East Wenatchee, Washington | Crystal Fire | Sunday, September 2, 2018 —
Incident Summary |  A wildfire broke out near the Pangborn Airport in Douglas County on September 1, 2018.  It was said to have started on County land, one mile from East Wenatchee, Washington. Fire crews were dispatched just after 0530 hours PDT on Saturday after reports of the fire behavior being very active and burning downward towards homes, orchards and near the airport sparking evacuation notices to be issued to residents.
Situation Report  |  As of today, the fire is estimated at 2,610 acres with no fire growth overnight.  All evacuation notices have been removed along with roads being reopened.  3 Divisions are working the fire today in strengthening containment lines.
Fire Fuels | Grass and brush are fire fuels.
Cause |  No word on the cause but it is under investigation.
Resources |  State Fire Mobe was approved and en route around 1100 hours PDT. Initial resources included AHTANUM 20 BLM-13 CREW-52 CREW-74 E-6695 BLM E-6696 BLM were dispatched around 0537 hours this morning.
Several aircraft were ordered back to Pangborn Memorial Airport in East Wenatchee and hold.  We caught these choppers at Pangborn after we left the fire incident on Saturday afternoon.
Image may contain: outdoor and nature

One of two rotors at Pangborn Memorial Airport.

Cost-to-Date | CTD has reached approximately $20,000.00.
Thank you for reading and following our blog!  You can also find us on our Social Media pages @nwfireblog on Twitter and Facebook.
#CrystalFire #WAwildfires2018
(c) 2018 NW Fire Blog

NW Wildfires | Sit Rep | August 27, 2018

Thank you for reading our blog! You can also catch us at @nwfireblog on Facebook and on Twitter.

To make it more simple (yes, we are changin’ up things again), we have combined current and past fire incidents that have occurred today and those that are still actively burning.

OREGON 

CENTRAL OREGON FIRE PROTECTION DISTRICT

Active Fire Behavior North flank Jennies Peak Fire - August 23rd

Jennie’s Peak Fire. | Credit: Prineville District

JENNIE’S PEAK 1039 RN FIRE.  14 miles S of Fossil.  Transferred from IMT 2 Command back to the local unit.  Min fire behavior. — 45,956 acres.  95% contained.  — $2.1 Million cost-to-date.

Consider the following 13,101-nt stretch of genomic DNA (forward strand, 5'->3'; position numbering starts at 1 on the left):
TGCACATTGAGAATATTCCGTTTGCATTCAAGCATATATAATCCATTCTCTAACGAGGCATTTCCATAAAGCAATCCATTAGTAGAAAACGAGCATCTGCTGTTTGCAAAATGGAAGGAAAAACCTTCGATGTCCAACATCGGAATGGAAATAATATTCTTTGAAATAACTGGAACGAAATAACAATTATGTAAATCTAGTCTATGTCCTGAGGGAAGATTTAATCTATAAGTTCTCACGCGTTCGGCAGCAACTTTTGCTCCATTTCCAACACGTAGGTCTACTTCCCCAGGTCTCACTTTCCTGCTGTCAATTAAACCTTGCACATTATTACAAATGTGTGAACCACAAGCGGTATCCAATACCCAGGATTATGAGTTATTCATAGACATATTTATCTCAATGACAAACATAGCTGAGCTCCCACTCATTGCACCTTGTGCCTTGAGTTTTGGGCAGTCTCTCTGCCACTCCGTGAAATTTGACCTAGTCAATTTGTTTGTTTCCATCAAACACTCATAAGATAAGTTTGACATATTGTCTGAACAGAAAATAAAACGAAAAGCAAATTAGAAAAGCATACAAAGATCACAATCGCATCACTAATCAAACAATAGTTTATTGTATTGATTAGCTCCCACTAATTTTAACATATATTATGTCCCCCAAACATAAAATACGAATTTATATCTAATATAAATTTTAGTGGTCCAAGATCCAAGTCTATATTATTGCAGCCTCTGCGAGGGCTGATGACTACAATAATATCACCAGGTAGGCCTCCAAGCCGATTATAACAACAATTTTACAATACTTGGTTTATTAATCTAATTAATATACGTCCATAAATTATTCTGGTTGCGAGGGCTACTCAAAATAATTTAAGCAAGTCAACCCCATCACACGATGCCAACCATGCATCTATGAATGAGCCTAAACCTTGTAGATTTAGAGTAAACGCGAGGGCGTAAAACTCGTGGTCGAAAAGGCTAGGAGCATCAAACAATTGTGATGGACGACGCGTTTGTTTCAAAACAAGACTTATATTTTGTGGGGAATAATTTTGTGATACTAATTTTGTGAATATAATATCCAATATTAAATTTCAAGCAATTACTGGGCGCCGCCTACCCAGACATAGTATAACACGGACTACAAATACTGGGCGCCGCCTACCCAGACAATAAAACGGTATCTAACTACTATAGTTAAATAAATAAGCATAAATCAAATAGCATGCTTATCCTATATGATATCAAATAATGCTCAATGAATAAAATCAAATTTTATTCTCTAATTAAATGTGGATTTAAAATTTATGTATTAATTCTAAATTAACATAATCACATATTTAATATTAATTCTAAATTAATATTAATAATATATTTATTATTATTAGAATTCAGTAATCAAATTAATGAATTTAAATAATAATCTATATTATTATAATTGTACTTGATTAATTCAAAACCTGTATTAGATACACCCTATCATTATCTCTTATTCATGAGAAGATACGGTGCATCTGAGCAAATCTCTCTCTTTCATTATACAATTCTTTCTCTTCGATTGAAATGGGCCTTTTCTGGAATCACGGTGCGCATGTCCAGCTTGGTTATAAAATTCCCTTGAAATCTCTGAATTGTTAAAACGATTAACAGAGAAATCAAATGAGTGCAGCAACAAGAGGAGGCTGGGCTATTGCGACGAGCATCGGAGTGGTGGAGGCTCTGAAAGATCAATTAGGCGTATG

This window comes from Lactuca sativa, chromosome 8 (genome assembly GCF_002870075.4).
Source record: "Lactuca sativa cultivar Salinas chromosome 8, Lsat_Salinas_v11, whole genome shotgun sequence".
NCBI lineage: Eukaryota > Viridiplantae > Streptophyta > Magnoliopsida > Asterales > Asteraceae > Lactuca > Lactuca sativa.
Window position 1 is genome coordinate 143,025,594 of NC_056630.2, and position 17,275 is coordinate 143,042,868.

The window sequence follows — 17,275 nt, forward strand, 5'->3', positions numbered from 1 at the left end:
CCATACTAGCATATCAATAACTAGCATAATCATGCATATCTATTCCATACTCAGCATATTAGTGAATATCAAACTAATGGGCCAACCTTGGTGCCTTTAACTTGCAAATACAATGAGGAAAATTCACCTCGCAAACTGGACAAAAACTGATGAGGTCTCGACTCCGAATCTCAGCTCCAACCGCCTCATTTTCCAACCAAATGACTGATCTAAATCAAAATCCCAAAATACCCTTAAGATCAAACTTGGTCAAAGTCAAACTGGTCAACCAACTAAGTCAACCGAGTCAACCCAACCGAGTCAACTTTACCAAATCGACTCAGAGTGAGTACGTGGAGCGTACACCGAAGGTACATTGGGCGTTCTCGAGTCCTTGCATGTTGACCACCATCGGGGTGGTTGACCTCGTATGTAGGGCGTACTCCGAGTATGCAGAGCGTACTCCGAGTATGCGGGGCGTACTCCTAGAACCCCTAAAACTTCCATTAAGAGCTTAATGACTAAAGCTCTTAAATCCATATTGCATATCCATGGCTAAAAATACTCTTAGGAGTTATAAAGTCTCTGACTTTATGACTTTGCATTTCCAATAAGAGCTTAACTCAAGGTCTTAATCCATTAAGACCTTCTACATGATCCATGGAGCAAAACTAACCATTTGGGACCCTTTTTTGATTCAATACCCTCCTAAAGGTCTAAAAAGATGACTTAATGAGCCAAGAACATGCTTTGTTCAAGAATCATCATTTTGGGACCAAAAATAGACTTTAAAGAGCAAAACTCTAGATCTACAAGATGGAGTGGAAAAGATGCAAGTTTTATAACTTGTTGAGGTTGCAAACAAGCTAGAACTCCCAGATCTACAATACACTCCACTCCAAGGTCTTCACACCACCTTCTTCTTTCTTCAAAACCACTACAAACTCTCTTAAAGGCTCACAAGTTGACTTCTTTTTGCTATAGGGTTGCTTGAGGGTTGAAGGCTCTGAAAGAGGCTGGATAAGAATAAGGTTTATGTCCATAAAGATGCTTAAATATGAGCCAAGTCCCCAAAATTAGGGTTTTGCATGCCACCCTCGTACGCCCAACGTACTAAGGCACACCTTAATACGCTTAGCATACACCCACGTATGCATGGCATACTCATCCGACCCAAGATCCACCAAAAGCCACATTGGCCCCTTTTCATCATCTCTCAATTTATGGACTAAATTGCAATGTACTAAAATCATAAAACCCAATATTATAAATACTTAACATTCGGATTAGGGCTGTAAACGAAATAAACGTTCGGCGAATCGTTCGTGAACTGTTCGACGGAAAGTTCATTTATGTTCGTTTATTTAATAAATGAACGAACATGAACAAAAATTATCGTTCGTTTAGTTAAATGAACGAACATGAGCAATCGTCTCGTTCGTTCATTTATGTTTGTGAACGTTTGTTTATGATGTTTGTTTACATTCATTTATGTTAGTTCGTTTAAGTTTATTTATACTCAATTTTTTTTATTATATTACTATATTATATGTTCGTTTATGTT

FREMONT – WINEMA NATIONAL FOREST

Image of night firing operations also known as burnout operations

Watson Creek Fire. | Credit: USFS

WATSON CREEK FIRE.  13 miles W of Paisley.  Moderate fire behavior with group torching, wind-driven runs and short-range spotting. Numerous structures threatened.  Closures in effect.  — 56,185 acres.  50% contained.  — 1,043 personnel.  28 crews.  76 engines.  5 helicopters.  — $10.2 Million cost-to-date.

BLM – MEDFORD UNIT

A Baker River Hotshot manning the hose as they burnout dozerline behind Thunderbird Ranch near Taylor Creek, August 3rd..

Taylor Creek Fire. | Credit: USFS

TAYLOR CREEK FIRE.  10 miles W of Grants Pass.  Min fire behavior.  — 52,838 acres.  95% contained.  — 390 personnel.  8 crews.  22 engines.  — $29.9 Million cost-to-date.

OREGON DEPARTMENT OF FORESTRY

Ramsey Canyon Fire. | Credit: NWS IMET Operations.

RAMSEY CREEK FIRE.  Medford Unit. 12 miles N of Eagle Point. Moderate fire behavior with backing, single-tree torching and spotting.  Home and structures threatened. Road closures in effect. Evacuation orders have been lifted.  — 1,971 acres.  40% contained.  — 942 personnel. 27 crews.  51 engines.  3 helicopters. — 1 structure lost.  — $4.4 Million cost-to-date.

OREGON PRIVATE LANDS

STUBBLEFIELD 1008 RN FIRE.  7 miles W of Condon.  Minimal fire.  — 54,221 acres.  95% contained. — 20 personnel.  — 1 crew.  2 engines.  — 2 structures lost.  — $2.2 Million cost-to-date.  — Started on private land.

ROGUE RIVER – SISKIYOU NATIONAL FOREST

Night operations firing August 23, 2018 photo by Weston Smith

Klondike Fire. | Credit: Weston Smith via Inciweb

KLONDIKE FIRE.  9 miles NW of Selma.  Active fire behavior with uphill runs, single tree torching and flanking. Structures threatened. Closures in effect. — 89,597 acres.  37% contained.  — 1,046 acres.  20 crews.  47 engines. 3 helos.  $29.3 Million cost-to-date.

Lacey and Australian Firefighter. | Credit: Lacey FD13

NATCHEZ FIRE.  14 miles SE of Cave Junction. Moderate fire behavior with backing, torching and flanking. Structures threatened. Closures in effect.  — 24,605 acres.  70% contained.  — 504 personnel.  11 crews.  16 engines. 6 helicopters. — $32 Million cost-to-date.

SOUTH GILLIAM COUNTY RURAL FIRE PROTECTION DISTRICT

LONEROCK 1057 RN FIRE.   8 miles SE of Condon. Min fire behavior.  — 5,056 acres.  95% contained. — 0 personnel.  — $560,000 cost-to-date.

UMPQUA NATIONAL FOREST

COLUMBUS FIRE.  5 miles E of Tiller.  Active fire behavior with backing, creeping and isolated torching.  Closures in effect.  — 10,226 acres. 56% contained. — Total 317 personnel.  3 crews. 13 engines. 2 bulldozers.

Miles Fire. | Credit: Miles Fire Information

MILES FIRE.  5 miles NE of Trail.  Active fire behavior with isolated torching, backing and creeping.  Structures threatened. Closures in effect.  — 35,741 acres.  54% contained.  317 personnel.  3 crews.  13 engines.  2 helicopters.  2 structures lost.  $77.4 Million cost-to-date.

SNOW SHOE FIRE.  Approximately, 7 miles NE of Trail.  3,816 acres.  100% contained. Part of the 2018 South Umpqua Complex Fire.  — Total 317 personnel.  3 crews. 13 engines. 2 bulldozers.

ROUND TOP FIRE.  154 acres.   7 miles NE of Trail.  154 acres.  100% contained.  Part of the 2018 South Umpqua Complex Fire. — Total 317 personnel.  3 crews. 13 engines. 2 bulldozers.

WILLIAMETTE NATIONAL FOREST

Terwillinger Fire. | Credit: NWS IMET Operations

TERWILLINGER FIRE.  5 miles SE of Blue River.  Active fire behavior with flanking, spotting and group torching.  Structures threatened. Closures in effect.  Rain fell over the area on Sunday.  — 5,398 acres.  2% contained.  — 382 personnel.  9 crews.  16 engines.  4 helicopters.  — $2.1 Million cost-to-date.

WASHINGTON STATE

COLVILLE NATIONAL FOREST